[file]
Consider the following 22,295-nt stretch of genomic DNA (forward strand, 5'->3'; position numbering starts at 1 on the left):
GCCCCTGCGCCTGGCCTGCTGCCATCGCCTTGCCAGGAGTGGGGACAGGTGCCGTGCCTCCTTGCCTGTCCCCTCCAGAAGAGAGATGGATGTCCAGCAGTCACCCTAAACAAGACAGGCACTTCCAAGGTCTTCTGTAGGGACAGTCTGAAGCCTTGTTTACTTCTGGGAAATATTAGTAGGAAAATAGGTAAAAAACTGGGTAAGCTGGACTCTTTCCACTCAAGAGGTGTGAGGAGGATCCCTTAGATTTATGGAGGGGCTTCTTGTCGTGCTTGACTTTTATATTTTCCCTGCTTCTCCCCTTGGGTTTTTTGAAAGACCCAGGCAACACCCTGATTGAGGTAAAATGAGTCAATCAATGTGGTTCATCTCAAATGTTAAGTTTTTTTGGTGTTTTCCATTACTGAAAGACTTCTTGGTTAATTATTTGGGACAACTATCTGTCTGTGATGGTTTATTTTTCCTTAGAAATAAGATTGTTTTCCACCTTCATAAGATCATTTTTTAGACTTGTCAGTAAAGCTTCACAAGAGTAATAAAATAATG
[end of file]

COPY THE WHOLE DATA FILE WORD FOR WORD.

Consider the following 22,295-nt stretch of genomic DNA (forward strand, 5'->3'; position numbering starts at 1 on the left):
GCCCCTGCGCCTGGCCTGCTGCCATCGCCTTGCCAGGAGTGGGGACAGGTGCCGTGCCTCCTTGCCTGTCCCCTCCAGAAGAGAGATGGATGTCCAGCAGTCACCCTAAACAAGACAGGCACTTCCAAGGTCTTCTGTAGGGACAGTCTGAAGCCTTGTTTACTTCTGGGAAATATTAGTAGGAAAATAGGTAAAAAACTGGGTAAGCTGGACTCTTTCCACTCAAGAGGTGTGAGGAGGATCCCTTAGATTTATGGAGGGGCTTCTTGTCGTGCTTGACTTTTATATTTTCCCTGCTTCTCCCCTTGGGTTTTTTGAAAGACCCAGGCAACACCCTGATTGAGGTAAAATGAGTCAATCAATGTGGTTCATCTCAAATGTTAAGTTTTTTTGGTGTTTTCCATTACTGAAAGACTTCTTGGTTAATTATTTGGGACAACTATCTGTCTGTGATGGTTTATTTTTCCTTAGAAATAAGATTGTTTTCCACCTTCATAAGATCATTTTTTAGACTTGTCAGTAAAGCTTCACAAGAGTAATAAAATAATG